AAP: Racial Bias Poses Serious Health Risk for Babies, Children
We don’t have room for racism in the world. Racial bias poses several threats to society, not the least of which is its impact on children’s health and well-being. Which is why this month, the American Academy of Pediatrics (AAP) has released a new warning on the serious health risk of racism on children and teens, and even babies still in the womb. In the full policy statement from the AAP, the agency calls on pediatricians to lean in to the issue and become advocates for advancing healthcare policies that promote social justice.
The effects of racism can be felt in a number of different ways. The most obvious instance is directly from peers or other individuals, but it can also seep into schools and places where kids play and learn as a result of limited access to resources and economic opportunity.
Not all too surprising, a growing body of research suggests racism harms children’s physical and mental health. It’s not just the child who is a target of racial bias, but also random bystanders as well. The AAP references studies which have found young adults who were bystanders to racism as a child experienced “profound” physiological and psychological trauma later on.
“As a pediatrician, I know that when children are stressed, it impacts their health and development,” says the statement’s co-author Jacqueline Dougé, MD, MPH, FAAP. "When children experience chronic stress, they are flooded with stress hormones such as cortisol that, after prolonged exposure, leads to inflammatory reactions. This can harm children’s health in the short term, but also creates long-term health problems like heart disease, diabetes and depression.”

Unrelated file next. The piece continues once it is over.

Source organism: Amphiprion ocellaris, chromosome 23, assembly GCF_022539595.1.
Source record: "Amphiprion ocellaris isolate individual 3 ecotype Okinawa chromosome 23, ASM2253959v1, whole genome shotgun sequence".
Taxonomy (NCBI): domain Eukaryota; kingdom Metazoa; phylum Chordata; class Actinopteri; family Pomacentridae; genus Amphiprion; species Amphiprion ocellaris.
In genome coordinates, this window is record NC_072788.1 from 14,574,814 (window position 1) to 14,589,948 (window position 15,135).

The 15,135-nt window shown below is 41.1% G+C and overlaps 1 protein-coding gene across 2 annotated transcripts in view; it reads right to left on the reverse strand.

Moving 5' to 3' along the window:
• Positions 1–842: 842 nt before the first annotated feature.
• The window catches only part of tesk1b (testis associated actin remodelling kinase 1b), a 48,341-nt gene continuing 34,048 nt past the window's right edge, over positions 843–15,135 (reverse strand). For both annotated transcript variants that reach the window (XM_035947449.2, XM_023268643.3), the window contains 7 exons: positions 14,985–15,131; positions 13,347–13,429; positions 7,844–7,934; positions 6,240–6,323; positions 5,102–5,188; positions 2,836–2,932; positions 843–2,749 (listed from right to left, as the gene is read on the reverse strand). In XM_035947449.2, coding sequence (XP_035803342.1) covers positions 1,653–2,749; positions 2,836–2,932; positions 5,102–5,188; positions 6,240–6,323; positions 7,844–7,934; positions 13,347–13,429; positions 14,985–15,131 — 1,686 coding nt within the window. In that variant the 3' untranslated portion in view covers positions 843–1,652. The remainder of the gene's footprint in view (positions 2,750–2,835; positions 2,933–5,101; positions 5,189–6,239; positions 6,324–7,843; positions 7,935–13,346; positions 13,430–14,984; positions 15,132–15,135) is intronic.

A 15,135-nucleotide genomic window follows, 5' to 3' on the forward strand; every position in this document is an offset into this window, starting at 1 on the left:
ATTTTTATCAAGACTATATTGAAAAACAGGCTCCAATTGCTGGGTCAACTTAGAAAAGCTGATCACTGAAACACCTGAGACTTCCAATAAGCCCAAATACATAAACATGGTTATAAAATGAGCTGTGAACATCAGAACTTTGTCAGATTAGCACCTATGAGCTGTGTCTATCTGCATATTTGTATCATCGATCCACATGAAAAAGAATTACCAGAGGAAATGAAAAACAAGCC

And there’s also research to suggest that racism affects the health of unborn babies. Studies show how it may impact specific health measures, including, pre-term birth, low birth weight and mental health. Plus, it’s sadly no secret that mortality rates for expectant black moms and their babies are 3 to 4 times higher than for those of a white woman. The majority of these pregnancy-related deaths could have been prevented, the CDC says.
There have been some previous attempts to upend racial disparities to improve children’s health. For example, the AAP points out the Food Stamp program, developed in the 1930s and revived in the 1960s, led to higher birth weights in babies whose mothers were at risk of nutritional deficiencies. When provided with food stamps three months prior to giving birth, the pregnant women gave birth to babies who had better odds of surviving. But it’s not enough.
“As a nation, we have made great strides in tackling other major challenges, and this one should be no different. This is an area where we can–and must– make a difference,” says lead author of the policy statement Maria Trent, MD, MPH, FAAP, FSAHM.
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